Back in 1999, in his first keynote conference speech, Charles Kennedy insisted that the Liberal Democrats under his leadership would never become a "left-of-Labour party."
Nobody quite took the statement at face value, and neither, I suspect, did Mr Kennedy himself.
Sure enough, over the ensuing two elections, the man then known as 'Chatshow Charlie' succeeded in taking the Lib Dems to their highest-ever parliamentary representation by consistently taking left-of-Labour positions.
In 2001, it was the extra penny on income tax to pay for additional education spending that won over the voters, while in 2005, it was the party's opposition to the Iraq War.
Fast forward eleven years, and current Lib Dem leader Nick Clegg is making what at first hearing sound like similar noises about the party's positioning vis-à-vis Labour.
Interviewed before this week's conference in Liverpool, he said: "The vocation of Liberalism is not to be a leftwing ghetto for people who are disaffected by the Labour Party."
The difference between Messrs Kennedy and Clegg, though, is that Clegg means it.
Not only has he gone into coalition with the Tories. He is almost saying 'good riddance' to those left-of-centre voters who have helped keep the party afloat over the past decade as New Labour continued its rightward drift.
He said in his interview: "I'm not denying there is a chunk of people who turned to the Liberal Democrats at the height of Blair's authoritarianism and his fascination with Bush…that was always going to unwind at some point."
True up to a point….but unless he is genuinely relaxed about his party losing more than half its support at the next election, the logic of Mr Clegg's position – if you can call it logic – is very clear.
It is that, between now and 2015, he is going to have to find himself an entirely new set of voters - particularly in the North where the 'disaffected ex-Labour' vote makes up a fair slice of Lib Dem support.
Which in turn begs the question: where on earth are they going to come from?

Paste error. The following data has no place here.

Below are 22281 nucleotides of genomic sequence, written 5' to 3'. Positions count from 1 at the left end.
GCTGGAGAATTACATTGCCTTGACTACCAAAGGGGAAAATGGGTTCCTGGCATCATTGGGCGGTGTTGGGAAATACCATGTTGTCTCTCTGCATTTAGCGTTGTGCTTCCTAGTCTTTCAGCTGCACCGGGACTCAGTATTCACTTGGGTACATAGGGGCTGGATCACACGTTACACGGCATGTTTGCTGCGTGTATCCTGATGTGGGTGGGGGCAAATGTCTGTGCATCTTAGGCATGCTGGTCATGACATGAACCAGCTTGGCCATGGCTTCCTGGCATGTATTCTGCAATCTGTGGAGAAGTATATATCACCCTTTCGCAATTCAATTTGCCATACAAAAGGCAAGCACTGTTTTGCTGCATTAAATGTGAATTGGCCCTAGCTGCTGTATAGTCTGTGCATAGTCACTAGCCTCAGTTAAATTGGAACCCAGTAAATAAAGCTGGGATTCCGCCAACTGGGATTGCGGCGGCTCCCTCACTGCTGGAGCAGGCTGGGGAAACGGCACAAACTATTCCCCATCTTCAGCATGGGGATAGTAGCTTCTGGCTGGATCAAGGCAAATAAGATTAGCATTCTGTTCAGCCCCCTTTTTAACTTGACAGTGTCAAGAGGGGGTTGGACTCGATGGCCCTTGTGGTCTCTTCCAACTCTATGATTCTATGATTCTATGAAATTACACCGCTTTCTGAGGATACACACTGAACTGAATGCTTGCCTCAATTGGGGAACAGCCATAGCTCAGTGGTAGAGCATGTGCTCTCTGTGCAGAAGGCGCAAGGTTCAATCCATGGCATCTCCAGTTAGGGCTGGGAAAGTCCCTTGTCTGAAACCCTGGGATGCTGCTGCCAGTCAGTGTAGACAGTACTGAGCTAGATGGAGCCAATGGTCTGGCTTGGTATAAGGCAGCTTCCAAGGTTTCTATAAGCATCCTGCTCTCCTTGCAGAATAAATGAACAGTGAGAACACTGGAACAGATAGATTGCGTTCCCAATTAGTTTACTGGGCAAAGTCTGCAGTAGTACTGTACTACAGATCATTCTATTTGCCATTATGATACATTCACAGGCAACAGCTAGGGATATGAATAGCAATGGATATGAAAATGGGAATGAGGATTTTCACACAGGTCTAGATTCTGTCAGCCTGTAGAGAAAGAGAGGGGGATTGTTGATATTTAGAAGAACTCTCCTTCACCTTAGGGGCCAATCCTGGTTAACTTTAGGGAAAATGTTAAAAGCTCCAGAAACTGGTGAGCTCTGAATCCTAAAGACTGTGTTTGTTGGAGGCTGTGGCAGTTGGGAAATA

Before delivering his two-fingered message to his left-of-centre supporters, Mr Clegg would perhaps have done well to consider his party's recent history.
The Liberal Democrats, it should be remembered, are a fairly recent amalgamation of two parties with very different philosophical strands – the Liberals, and the Social Democrats.
The party is therefore itself a coalition of economic liberals such as Mr Clegg who feel naturally comfortable as part of a Tory-led government, and social democrats like Mr Kennedy to whom it is anathema.
Perhaps this goes some way to explaining why one opinion poll this week showed that more than half of Lib Dem voters regard the coalition as a sell-out, while 40pc said they voted Lib Dem specifically to keep the Tories out.
In his speech on Monday, Mr Clegg made an impassioned plea to his party to "stick with" the coalition, promising it would "change Britain for good."
Well, they'll stick with it as far as the referendum on voting reform next May. But after that, all bets are off are far as I can see.
I'll make another prediction, too. Mr Clegg will not find an army of new Liberal Democrat supporters waiting around for someone to vote for, and he will therefore be forced in the end to try to hang on to his existing ones.
And he won't be able to do that unless he can somehow first find a way of getting his party out of this coalition alive.